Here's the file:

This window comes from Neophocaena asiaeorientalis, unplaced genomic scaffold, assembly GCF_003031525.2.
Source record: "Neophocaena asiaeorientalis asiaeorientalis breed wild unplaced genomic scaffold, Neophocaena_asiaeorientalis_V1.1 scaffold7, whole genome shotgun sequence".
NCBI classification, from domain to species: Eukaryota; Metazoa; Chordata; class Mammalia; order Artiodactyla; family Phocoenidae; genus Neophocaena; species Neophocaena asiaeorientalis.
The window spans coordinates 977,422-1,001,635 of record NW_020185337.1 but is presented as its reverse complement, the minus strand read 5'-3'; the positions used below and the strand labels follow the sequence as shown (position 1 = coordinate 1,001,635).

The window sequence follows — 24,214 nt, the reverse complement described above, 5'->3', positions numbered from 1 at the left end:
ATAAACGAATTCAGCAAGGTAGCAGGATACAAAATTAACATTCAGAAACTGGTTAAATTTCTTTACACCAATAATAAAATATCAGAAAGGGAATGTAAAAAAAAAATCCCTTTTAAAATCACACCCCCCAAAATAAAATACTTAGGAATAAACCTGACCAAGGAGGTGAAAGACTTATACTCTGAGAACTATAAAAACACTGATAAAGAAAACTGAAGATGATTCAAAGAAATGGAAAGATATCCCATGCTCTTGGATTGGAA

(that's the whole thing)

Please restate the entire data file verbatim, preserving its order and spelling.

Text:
This window comes from Neophocaena asiaeorientalis, unplaced genomic scaffold, assembly GCF_003031525.2.
Source record: "Neophocaena asiaeorientalis asiaeorientalis breed wild unplaced genomic scaffold, Neophocaena_asiaeorientalis_V1.1 scaffold7, whole genome shotgun sequence".
NCBI classification, from domain to species: Eukaryota; Metazoa; Chordata; class Mammalia; order Artiodactyla; family Phocoenidae; genus Neophocaena; species Neophocaena asiaeorientalis.
The window spans coordinates 977,422-1,001,635 of record NW_020185337.1 but is presented as its reverse complement, the minus strand read 5'-3'; the positions used below and the strand labels follow the sequence as shown (position 1 = coordinate 1,001,635).

The window sequence follows — 24,214 nt, the reverse complement described above, 5'->3', positions numbered from 1 at the left end:
ATAAACGAATTCAGCAAGGTAGCAGGATACAAAATTAACATTCAGAAACTGGTTAAATTTCTTTACACCAATAATAAAATATCAGAAAGGGAATGTAAAAAAAAAATCCCTTTTAAAATCACACCCCCCAAAATAAAATACTTAGGAATAAACCTGACCAAGGAGGTGAAAGACTTATACTCTGAGAACTATAAAAACACTGATAAAGAAAACTGAAGATGATTCAAAGAAATGGAAAGATATCCCATGCTCTTGGATTGGAA